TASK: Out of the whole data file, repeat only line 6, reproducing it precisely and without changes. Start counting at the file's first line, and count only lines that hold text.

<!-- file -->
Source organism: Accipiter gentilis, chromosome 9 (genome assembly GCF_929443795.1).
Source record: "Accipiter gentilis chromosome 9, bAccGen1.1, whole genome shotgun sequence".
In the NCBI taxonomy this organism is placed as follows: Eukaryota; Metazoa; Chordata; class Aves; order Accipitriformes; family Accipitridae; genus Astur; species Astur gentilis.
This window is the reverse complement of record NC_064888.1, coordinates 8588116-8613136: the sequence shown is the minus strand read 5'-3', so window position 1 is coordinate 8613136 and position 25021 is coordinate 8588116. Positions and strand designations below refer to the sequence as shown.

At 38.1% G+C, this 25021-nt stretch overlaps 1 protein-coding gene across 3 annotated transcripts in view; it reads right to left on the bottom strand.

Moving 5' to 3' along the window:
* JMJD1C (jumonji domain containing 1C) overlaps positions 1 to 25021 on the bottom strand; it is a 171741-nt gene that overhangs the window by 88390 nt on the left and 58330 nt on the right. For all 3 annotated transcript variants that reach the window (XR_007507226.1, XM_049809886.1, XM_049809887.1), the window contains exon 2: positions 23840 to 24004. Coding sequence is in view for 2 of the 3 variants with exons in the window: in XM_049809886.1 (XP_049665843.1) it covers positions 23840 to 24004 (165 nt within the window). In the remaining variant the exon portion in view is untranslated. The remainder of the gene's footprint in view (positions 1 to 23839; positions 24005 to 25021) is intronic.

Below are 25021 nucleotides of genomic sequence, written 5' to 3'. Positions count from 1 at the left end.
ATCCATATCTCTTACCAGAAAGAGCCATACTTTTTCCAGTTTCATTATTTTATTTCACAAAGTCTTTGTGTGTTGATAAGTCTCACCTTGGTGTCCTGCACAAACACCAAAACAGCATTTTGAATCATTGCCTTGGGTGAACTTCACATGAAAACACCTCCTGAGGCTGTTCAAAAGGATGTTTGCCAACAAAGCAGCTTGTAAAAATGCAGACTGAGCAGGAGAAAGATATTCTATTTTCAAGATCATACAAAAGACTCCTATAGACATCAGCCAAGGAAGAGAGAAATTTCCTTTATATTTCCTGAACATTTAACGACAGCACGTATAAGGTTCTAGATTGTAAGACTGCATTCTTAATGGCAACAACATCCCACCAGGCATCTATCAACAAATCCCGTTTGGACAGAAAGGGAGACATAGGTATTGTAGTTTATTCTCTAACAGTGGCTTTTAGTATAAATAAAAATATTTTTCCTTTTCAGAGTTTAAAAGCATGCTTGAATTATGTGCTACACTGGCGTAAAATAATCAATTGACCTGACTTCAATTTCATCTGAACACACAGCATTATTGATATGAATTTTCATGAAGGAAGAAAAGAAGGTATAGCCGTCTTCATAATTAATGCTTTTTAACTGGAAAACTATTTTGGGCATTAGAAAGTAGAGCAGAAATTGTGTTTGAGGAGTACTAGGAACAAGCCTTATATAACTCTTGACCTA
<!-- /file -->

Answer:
Moving 5' to 3' along the window: